In short, it’s complicated, and both ways of doing things have advantages and disadvantages.

grass fed beef label
Image by Keith Homan, Shutterstock

What about nutrition? Some claim that grass-finished cattle are more nutritious, but there’s actually not much of a difference. Say, grass finished are higher in Omega 3’s, but grain finished are higher in Omega 6. Regardless, that difference is so minimal that it doesn’t have much of an impact, and they’d be considered nutritionally equivalent. There is some truth to grass-finished having lower fat content and not as much marbling; however, of the people surveyed here, a majority prefer the taste of grain-finished, marbled beef. It’s also the reason why some of the top steakhouses brag about their cattle being corn fed with the best genetics. Genetics definitely make a big difference in a good steak.

Marketing from grass-fed food companies sometimes claim that grain is bad for cattle, but this couldn’t be further from the truth! If it was bad for cattle, millions of them would not be eating it successfully. Farming is a business, and the health of the animals is a priority, so bringing them to market weight in the healthiest way utilizes decades of research and an ongoing desire to further improve the science of cattle diets.

When our calves begin to eat solid food after weaning, we like to slowly work them up to a full-grain diet. On our farm, we use a “buffer feed,” which consists of softer grains, then cracked corn, up to full corn. We feed them buckets of grain by hand at very specific rations so they don’t overeat when working up to it. Think of it like having a toddler … you don’t take your baby from breast feeding and give them pizza right away; you have to give them baby foods and toddler snacks before they can eat full, solid foods. Same goes for cattle.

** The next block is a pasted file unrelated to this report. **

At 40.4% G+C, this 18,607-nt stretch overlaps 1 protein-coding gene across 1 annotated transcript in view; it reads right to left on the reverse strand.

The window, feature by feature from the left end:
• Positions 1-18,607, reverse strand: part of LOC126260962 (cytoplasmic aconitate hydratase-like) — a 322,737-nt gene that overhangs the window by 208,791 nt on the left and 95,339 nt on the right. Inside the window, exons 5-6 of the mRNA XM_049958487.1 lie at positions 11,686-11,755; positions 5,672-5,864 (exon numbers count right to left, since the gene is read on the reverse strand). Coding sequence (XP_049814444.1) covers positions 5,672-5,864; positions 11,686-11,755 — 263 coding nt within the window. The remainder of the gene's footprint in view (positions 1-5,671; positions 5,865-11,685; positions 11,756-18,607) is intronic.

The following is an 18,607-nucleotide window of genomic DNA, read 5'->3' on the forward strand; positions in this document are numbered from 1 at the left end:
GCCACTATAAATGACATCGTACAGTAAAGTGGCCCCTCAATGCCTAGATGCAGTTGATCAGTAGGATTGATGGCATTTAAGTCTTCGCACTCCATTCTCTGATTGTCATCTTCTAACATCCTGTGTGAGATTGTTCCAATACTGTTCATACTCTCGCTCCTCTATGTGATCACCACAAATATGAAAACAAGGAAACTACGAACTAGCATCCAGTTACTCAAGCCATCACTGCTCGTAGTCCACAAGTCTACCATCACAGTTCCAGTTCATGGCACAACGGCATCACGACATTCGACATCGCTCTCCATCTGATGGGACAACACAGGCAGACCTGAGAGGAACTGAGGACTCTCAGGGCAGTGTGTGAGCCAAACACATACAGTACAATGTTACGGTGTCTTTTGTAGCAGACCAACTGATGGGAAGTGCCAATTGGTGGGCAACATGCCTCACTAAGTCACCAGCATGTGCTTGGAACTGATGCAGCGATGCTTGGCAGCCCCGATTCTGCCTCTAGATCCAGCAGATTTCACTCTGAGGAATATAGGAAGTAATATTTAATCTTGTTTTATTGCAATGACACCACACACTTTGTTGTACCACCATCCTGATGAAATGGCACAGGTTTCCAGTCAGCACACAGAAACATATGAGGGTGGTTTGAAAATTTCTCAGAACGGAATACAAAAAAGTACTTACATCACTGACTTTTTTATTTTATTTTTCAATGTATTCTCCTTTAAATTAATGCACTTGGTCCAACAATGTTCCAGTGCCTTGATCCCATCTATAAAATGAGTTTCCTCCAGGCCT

If you don’t work cattle up to solid and full feed grain properly, you can have problems. But the same can be said for grasses! Cattle can overeat on grains as well as grasses. So, again, the notion that grain is bad for cattle could be said about grass, too, if it’s done incorrectly. So don’t buy into the marketing or media hype that one is better than the other. It boils down to a very specific science.

So in short, if you prefer the fat, flavor, feel, and price of “grass fed” beef, go for it! Grass- and grain-finished beef are both excellent sources of delicious and nutritious animal protein; just be careful of the label as it may not be what it seems. Know your farmer, know your food.

 

Michelle Miller, the Farm Babe, is an Iowa-based farmer, public speaker, and writer, who lives and works with her boyfriend on their farm, which consists of row crops, beef cattle, and sheep. She believes education is key in bridging the gap between farmers and consumers.

Any views or opinions expressed in this article are those of the author and do not reflect those of AGDAILY. Comments on this article reflect the sole opinions of their writers.